Shrieking children and splashing water hardly typifies you usual metropolitan museum exhibit. But then again, with its leapfrog computer games and automobile video displays, the Children's Museum of Boston is not your typical marble and musty chamber.
In fact, with rubber dolphins and cascading waterfalls marking the museum's new exhibit on the physical properties of water, the children's cultural center has been catching a lot of attention lately as Bostonians and tourists alike seek a new way to escape the summer heat wave.
Summer Splash, as the new exhibit is called, is the first show the Children's Museum has moved outdoors to the piers that separate Museum Wharf from the Boston Harbor. And, it has been so successful in attracting both tourists and locals that Museum Publicity Director Gail Eaton says it may one day become a permanent part of the museum's exhibits.
Stationed next to a large white milk bottle that doubles as a refreshment stand, Summer Splash's new yellow and blue awning houses a series of waterfalls that are designed to show children how gravity and other natural forces affect the movement of rivers, lakes and even wells in Africa.
The most popular exhibit seems to be a zigzagging channel of water that acts as a slide, transporting sponges and submarines from one tank of water to another.
Catherine, 10, from Boston, says that she approves of the sliding tank mainly "because they [the sponges] move around on their own. It's not hard to do, like the bubble one," she says.
Another, Leah, age 4 and visiting Boston from New York City's Bronx, said she liked the water slide because "it's so hot I think I might just jump in. I might bump my head though," she said about the 3 foot diameter tank.
The first exhibit shows a group of three tin washtubs standing one above the other, with water flowing from the top one down to the bottom in waterfall fashion. Plastic lobsters and fuschia rubber fish make their way down the tanks until the children figure out how to pump the water back up to the top tank again.
But Jennifer Cohen of Cambridge, who works at the Museum's Summer Splash section, says that the exhibits change daily, and yesterday the children, who average about five or six in age, were allowed to fish for the pre-fabricated aquatic life with poles fitted with hooks on the end.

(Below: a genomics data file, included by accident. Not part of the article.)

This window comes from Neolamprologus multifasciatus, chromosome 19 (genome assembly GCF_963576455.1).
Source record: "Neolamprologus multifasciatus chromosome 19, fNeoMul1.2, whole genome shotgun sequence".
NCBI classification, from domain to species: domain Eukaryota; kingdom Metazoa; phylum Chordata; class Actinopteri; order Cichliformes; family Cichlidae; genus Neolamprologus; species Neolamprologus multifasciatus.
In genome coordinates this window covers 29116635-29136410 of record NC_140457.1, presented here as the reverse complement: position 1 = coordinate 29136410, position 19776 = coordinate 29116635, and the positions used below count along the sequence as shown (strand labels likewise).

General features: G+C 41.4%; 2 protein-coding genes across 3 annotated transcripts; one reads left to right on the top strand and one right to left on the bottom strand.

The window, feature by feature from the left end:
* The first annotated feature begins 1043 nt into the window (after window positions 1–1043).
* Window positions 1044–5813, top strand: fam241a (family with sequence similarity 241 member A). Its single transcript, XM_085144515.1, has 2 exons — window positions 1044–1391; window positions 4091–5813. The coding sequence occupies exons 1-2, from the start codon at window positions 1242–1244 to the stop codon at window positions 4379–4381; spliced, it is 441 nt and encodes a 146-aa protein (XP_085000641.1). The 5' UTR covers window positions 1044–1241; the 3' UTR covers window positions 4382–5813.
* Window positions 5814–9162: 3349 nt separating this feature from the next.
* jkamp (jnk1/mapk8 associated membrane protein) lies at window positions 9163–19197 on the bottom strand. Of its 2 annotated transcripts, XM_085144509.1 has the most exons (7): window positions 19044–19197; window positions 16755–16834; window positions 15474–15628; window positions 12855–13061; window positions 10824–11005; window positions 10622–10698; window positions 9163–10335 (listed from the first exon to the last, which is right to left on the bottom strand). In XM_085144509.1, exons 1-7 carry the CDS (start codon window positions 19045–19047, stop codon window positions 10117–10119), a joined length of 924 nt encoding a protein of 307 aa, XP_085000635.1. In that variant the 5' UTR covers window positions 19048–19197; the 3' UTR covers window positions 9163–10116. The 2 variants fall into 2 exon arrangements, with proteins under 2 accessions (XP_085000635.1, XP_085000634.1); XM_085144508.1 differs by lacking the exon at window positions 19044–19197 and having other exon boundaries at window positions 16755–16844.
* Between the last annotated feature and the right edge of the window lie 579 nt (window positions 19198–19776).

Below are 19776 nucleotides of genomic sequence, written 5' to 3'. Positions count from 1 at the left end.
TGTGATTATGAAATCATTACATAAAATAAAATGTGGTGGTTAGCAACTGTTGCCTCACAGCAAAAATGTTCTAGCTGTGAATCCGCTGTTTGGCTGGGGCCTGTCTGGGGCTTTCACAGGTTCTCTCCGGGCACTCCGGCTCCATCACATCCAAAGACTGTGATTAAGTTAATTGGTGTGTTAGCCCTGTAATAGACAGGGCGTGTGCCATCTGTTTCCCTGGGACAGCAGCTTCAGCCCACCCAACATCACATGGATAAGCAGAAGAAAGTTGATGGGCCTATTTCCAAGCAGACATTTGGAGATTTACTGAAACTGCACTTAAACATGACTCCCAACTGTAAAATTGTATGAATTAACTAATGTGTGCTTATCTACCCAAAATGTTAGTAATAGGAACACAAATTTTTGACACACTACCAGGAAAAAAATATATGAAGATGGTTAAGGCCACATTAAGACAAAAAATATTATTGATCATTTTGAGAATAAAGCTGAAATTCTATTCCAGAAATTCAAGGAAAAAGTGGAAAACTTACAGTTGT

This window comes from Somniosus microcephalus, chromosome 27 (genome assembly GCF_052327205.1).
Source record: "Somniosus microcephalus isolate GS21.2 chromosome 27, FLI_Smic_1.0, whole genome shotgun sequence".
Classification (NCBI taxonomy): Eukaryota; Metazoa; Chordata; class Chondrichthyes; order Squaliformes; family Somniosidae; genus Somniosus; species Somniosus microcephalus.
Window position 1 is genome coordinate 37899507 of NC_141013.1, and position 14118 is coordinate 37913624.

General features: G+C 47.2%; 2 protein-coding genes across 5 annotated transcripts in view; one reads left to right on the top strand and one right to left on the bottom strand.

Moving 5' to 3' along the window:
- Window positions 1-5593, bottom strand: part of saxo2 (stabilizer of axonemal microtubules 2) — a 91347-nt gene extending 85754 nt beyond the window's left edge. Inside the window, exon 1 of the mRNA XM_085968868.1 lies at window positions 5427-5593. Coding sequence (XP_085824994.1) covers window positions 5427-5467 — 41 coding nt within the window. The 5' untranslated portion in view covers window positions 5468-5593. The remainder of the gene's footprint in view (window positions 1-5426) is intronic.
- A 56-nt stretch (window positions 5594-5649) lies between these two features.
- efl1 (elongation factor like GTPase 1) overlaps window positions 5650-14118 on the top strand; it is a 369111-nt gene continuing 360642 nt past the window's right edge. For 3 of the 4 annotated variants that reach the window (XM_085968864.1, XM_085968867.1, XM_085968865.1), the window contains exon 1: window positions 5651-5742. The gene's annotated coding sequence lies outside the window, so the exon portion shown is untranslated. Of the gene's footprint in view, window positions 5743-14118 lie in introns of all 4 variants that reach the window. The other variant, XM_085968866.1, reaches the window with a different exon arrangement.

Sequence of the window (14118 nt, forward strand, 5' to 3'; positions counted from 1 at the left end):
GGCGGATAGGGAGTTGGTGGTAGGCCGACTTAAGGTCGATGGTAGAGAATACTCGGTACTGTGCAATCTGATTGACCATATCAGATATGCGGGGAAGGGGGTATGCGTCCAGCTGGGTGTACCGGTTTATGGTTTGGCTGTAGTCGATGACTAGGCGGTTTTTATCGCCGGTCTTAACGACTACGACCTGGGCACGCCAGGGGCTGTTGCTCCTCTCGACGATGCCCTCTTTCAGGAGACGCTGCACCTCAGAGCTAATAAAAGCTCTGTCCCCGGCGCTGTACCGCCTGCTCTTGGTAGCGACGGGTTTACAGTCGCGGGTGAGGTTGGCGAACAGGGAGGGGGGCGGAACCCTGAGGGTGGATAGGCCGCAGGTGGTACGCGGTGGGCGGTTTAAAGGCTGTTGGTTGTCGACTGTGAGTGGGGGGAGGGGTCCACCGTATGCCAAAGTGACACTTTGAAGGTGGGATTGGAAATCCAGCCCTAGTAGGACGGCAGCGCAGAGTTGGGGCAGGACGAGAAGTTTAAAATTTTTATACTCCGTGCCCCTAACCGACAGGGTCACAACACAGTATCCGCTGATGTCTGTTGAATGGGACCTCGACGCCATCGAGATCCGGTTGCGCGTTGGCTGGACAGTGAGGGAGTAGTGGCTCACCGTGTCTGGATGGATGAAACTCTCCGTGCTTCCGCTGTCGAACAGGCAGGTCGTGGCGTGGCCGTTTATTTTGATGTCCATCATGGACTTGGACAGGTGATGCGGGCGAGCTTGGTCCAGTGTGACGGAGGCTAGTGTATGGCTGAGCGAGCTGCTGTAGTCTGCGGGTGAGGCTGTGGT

Some of the kids seemed to enjoy cooperating with each other, one fitting the fuschia head of one fish onto the body of a red one for his sister, but another eight-year-old was more self-absorbed and screamed "gimme that fishing pole!" while swinging another in the air near the waterfall washtubs.
Another washtub houses a series of red, yellow and blue kitchen sponges which float at random in the water. When a child opens the flood gates, the water level begins to rise. The gate-master must determine which way the water is running and how to stop the tub from getting full.
"We spend alot of time with that exhibit showing the kids which sponge floats faster, a dry one or a wet one, and which channel will flow in which direction," says another member of the museum staff. "We're teaching them about physics without actually using that word. They don't really know they are learning."
A third exhibit uses clear hoses and wooden parts to demonstrate the mechanism of a well that Eaton says was fashioned in Africa. "This is how they use gravity to get water in certain parts of Africa," she says. "They move the wheel against gravity and pump the water up to a certain height, and then it falls. See? The children wouldn't be able to see that if the hoses were opaque or green or something. The clear ones demonstrate a natural fact."
Eaton says that the Museum's staff employs several members who are acquainted not only with science but, more importantly, with how to teach children about nature without making it seem as if they are being educated.
"There's more of an emphasis now on kids spending quality time," she says. "Parents want their kids to have fun and to be occupied, but they also want their learning to continue."